Genetic conditions

Genetic testing understanding and uptake is a slow burn in dermatology


Many dermatologists don’t see that genetic testing is relevant to their current practice, according to a nationwide survey of the profession.

The survey, conducted last year and presented at the recent ACD ASM, found only 44% of the 256 respondents agreed or strongly agreed that genetic testing was relevant to their current practice.

However many more dermatologists (84%) agreed that genetic testing would be relevant for their future practice.

PhD candidate Clare Primiero, from the Dermatology Research Centre at the University of Queensland, told the limbic the results weren’t entirely unexpected given that dermatologists were not ordering genetic testing frequently.

Yet there were good reasons for taking advantage of genetic testing.

She said the CDKN2A mutation, for example, increased the lifetime risk of melanoma to 55-70% compared to the Queensland average lifetime risk of about 6%.

“So it’s quite a significant leap and then also this type of mutation is inherited in an autosomal dominant manner so all first degree relatives then have a 50% chance of all having that same mutation.”

Ms Primiero said a systematic review of the evidence in familial melanoma showed that when a person is informed by genetic testing that they are at much higher risk of melanoma, there is a modest increase in sun protective behaviours and screening adherence.

Yet another systematic review refuted long held concerns that genetic test results might be too distressing for some patients.

“That review found that there was little to no adverse psychosocial impacts of genetic testing.”

The survey found most respondents said they had previously discussed (96%) or offered (91%) genetic testing but fewer had actually ordered such tests. The majority of dermatologists (63%) ordered tests less than 5 times a year while 29% reported never ordering testing.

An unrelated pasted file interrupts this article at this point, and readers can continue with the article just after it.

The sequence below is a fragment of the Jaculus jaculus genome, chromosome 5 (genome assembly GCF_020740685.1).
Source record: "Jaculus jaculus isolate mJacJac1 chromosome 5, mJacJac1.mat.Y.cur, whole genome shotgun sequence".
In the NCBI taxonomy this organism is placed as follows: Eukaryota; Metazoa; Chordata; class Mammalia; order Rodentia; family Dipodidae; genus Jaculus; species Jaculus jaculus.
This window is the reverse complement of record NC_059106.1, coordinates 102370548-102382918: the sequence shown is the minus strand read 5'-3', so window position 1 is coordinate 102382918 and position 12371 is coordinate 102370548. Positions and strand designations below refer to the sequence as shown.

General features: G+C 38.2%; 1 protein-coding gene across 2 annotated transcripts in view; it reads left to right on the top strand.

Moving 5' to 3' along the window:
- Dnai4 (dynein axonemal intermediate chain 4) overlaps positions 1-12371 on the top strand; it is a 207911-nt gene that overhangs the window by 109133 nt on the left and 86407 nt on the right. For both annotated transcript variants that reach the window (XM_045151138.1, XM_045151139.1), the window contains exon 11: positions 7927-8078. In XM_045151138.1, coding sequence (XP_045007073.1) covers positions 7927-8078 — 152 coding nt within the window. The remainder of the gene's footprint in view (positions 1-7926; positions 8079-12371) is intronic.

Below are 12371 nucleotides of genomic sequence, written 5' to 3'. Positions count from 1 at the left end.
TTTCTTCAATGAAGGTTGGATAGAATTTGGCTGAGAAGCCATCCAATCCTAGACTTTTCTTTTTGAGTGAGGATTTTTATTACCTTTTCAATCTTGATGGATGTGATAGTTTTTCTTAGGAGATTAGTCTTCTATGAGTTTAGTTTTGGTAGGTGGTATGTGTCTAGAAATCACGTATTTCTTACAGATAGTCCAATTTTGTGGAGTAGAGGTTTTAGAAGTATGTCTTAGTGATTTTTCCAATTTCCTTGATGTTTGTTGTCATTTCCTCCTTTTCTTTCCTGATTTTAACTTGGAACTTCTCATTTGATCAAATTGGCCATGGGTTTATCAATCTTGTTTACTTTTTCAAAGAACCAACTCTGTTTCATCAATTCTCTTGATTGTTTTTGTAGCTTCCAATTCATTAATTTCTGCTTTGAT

Ms Primiero said the survey revealed that dermatologists who never or rarely used genetic testing either felt it was not relevant to their practice, was not their role or they didn’t have access to genetic testing services.

“The costs definitely came up as well. A number of people brought up concerns about cost such as who pays for it.”

Almost two thirds of respondents reported no prior training in genetics.

She said that part of the motivation behind the survey was to inform the development of training materials on genetic testing.

“Genetic testing needs to be given with informed consent as well. I think a lot of the concerns are they haven’t been trained in that and the other concern of course is insurance discrimination.”

She said the survey also showed that dermatologists don’t have much knowledge on what protections are in place for patients.

“For instance there is some protection in place but if you are applying for a new policy for life insurance for over $500,000, insurers can ask about genetic test results and about genetic test results for first degree relatives as well.”

“So there is room there for genetic discrimination…Australia is a bit behind America, Canada and most of Europe who have a lot more protections in place than other countries including Australia.”

She said the survey confirmed dermatologists wanted further training in genetic testing or educational resources. Face-to-face courses were the most preferred learning modality and there was a preference for it to be offered through the College.

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